Senior Audioholic
It's expensive being poor

I think a decent definition of rich is amassing enough wealth that work no longer becomes a necessity.
You may be on to something, i think you need to replace the word work with income...
Old Onkyo

Old Onkyo

Audioholic Chief
It's not a scoff, I've witnessed many times over the abuse of the welfare system. Trouble is, there are many folks who are poor for all the sad reasons we can come up with and then there's those who are poor for all the wrong reasons. Difficult to see some times.

rants over, time to move on ..........
Guess it depends on how you define welfare...


Audioholic Spartan
By what age?? That could make all retired folks rich.

I am also curious what is poor? What is the income level?

Back to my statement above. I know people who make $100-120k as a household and cant buy a house because they can’t save enough money for a down payment. Or maybe I should clarify they don’t prioritize their spending to do so.

They also have no significant savings. This is not too uncommon from my perception. Many people continue to make poor decisions and put themselves in high risk financial positions. Or spend excessive money on items that have no long term value. Phones, expensive cars, big TVs etc...

Sent from my iPhone using Tapatalk
$100k/year isn't what it used to be.


Audioholic Overlord
really? it isn't true?... the celeb grab bags given out at awards ceremonies to get fannies in seats (that are worth 10's of thousands) aren't real?.. comp rooms in big hotels aren't real...???i grew up getting freebies b/c i was a country club rat .. that didn't happen?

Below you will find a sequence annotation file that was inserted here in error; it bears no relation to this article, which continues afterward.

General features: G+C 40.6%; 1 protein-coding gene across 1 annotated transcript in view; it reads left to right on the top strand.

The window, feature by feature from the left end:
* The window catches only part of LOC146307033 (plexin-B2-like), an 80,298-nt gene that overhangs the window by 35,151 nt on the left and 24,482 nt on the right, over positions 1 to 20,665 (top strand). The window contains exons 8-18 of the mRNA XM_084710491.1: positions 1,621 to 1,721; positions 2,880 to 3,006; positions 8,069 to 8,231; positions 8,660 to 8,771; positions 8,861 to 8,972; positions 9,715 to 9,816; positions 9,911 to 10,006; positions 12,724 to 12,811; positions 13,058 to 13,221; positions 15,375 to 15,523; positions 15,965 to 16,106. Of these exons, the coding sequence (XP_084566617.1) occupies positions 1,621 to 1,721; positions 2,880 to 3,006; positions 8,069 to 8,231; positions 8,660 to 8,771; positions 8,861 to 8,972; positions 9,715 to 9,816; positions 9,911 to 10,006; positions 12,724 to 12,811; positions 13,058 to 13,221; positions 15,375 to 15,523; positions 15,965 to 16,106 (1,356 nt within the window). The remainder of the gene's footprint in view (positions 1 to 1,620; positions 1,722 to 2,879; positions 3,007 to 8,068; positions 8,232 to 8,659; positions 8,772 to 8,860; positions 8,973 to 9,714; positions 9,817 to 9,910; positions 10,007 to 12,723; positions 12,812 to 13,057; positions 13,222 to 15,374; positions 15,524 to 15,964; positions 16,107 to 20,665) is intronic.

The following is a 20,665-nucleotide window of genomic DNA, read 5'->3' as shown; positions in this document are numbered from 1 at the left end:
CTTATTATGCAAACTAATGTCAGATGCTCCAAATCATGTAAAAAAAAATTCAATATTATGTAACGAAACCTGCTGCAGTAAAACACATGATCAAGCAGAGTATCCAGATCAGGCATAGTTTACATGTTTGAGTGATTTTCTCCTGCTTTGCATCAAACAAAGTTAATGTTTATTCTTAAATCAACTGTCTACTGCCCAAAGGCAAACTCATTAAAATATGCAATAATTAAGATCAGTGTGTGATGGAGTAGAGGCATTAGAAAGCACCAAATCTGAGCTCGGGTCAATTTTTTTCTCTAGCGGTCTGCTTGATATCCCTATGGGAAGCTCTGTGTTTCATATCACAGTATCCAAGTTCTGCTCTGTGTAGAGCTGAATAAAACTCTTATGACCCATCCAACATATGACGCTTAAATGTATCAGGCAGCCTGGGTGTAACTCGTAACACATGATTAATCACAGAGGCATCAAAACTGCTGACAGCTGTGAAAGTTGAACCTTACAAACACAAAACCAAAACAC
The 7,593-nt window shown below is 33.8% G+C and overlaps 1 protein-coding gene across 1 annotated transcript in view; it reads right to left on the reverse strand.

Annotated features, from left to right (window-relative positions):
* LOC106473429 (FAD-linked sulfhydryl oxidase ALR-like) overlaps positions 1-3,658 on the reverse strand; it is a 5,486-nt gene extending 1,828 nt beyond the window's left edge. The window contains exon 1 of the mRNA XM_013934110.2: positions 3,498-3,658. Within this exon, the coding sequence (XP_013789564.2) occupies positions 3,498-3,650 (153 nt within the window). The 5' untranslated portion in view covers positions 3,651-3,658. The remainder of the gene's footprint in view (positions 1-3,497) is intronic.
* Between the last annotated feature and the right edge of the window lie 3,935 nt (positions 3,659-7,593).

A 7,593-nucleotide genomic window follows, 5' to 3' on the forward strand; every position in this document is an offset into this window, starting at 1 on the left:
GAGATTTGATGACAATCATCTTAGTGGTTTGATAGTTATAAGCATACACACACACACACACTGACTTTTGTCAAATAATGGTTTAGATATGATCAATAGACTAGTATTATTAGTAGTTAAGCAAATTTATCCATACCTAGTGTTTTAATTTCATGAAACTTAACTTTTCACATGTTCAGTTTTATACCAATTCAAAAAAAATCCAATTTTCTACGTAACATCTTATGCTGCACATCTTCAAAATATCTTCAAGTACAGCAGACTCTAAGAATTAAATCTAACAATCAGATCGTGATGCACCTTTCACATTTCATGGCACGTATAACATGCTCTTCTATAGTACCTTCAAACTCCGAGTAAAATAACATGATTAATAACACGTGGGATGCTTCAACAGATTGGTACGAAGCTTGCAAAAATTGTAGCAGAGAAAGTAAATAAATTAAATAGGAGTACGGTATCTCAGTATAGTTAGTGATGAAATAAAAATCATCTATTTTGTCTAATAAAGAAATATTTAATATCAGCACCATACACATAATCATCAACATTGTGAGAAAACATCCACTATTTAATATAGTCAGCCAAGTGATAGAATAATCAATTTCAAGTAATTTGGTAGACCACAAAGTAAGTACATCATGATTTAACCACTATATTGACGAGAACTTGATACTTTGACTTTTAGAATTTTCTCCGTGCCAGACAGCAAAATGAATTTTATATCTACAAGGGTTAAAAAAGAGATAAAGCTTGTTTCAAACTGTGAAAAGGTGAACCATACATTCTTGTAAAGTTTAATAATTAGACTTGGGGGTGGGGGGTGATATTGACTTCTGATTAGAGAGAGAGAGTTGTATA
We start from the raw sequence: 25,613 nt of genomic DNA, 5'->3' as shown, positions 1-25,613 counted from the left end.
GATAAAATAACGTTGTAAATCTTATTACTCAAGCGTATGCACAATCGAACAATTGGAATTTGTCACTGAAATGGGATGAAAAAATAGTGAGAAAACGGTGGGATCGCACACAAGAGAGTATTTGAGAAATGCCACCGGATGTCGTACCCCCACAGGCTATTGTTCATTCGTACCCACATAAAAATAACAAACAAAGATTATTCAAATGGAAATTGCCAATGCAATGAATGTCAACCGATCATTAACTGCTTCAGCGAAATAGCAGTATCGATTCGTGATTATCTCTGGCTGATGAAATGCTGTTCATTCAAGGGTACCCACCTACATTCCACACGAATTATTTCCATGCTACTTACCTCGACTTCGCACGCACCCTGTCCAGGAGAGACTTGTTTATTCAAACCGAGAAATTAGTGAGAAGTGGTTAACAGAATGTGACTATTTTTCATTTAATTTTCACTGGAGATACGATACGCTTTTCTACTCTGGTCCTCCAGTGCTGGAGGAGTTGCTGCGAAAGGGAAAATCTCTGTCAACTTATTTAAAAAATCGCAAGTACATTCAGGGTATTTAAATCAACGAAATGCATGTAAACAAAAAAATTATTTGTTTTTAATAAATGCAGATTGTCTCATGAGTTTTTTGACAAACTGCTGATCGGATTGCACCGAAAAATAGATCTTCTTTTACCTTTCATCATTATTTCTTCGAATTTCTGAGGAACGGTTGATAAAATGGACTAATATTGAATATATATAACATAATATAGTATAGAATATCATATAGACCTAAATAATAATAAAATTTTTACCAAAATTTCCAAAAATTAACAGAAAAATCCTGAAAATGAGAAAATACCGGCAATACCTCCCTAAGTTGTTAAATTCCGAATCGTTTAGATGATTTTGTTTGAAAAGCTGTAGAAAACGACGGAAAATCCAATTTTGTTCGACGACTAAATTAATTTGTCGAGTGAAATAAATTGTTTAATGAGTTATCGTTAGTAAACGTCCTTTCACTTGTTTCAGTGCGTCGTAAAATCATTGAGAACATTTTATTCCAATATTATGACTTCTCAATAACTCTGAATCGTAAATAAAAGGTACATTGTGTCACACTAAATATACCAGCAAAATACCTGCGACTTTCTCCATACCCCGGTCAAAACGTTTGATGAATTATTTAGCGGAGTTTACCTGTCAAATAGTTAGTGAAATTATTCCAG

Those awards and shows are just excuses to have a circle jerk- it's not real life.


Audioholic Spartan
No I don’t think I do. So you are saying that retires are all rich. Yet they all got bailout checks...
I assume you're referring to so-called stimulus payments, more properly referred to as Economic Impact Payments. EIPs are payable in full, at $600 per person and $600 per qualifying child, to anyone reporting income of up to $75,000 in 2019, or $150,000 if they were married filing jointly. Assets are not a factor, nor is wage income. So, if you're a retired married couple reporting an income of $150,000 or less you got a payment of $1200. I would guess that many tens of thousands of retirees with assets of over $1M got a payment. However, these payments are not bailouts by any common definition of the term, they were supposed to stimulate the economy. Don't like it? Bitching about it here is a waste of electrons. Write a letter to your congressperson or senator. They wrote and approved the legislation that defined the payment parameters.

As for all retirees being rich, let's examine that premise. Let's assume that the median retiree income, meaning those people between 65 and 75 years old, is about $55,000/year. I got the data here:

They got their data from the US Census.

Since all of this income is presumed to be from Social Security or other government programs, pensions, or income from investments, we can calculate the approximate value of the assets (or those behind the pension payments and SS) by making assumptions about the return on investment of the underlying assets. Note that if the retiree couple owned a home or other (non-rental) properties, they are not included in this calculation, because they don't create income. Assuming a very conservative 5% return on assets generating the $55,000 in retiree income, and assuming the underlying capital is not paid out at all, the value of the assets = 55,000/0.05 = $1,100,000. That looks high, but I've included Social Security income. Just for this discussion, let's assume the annual Social Security gross income (meaning I'm not subtracting the Medicare Part B premium of $148.50 per month) is $25,000. So that would mean that the private assets of the retiree couple with income of $55,000 per year is really only 55,000-25,000 = 30,000 / 5% = $600,000. That seems quite high to me, so either the $55,000/yr is too high, I've underestimated the returns on invested assets, or the Census numbers include income from retirees with part-time jobs who consider themselves retired anyway.

My conclusion is that most retirees are not rich. I think the majority of retirees are living on a relatively tight budget to preserve their wealth for what could be a 30 year retirement. I don't think all retirees aren't rich, some are, but I doubt it's more than 20% of the entire retiree population.
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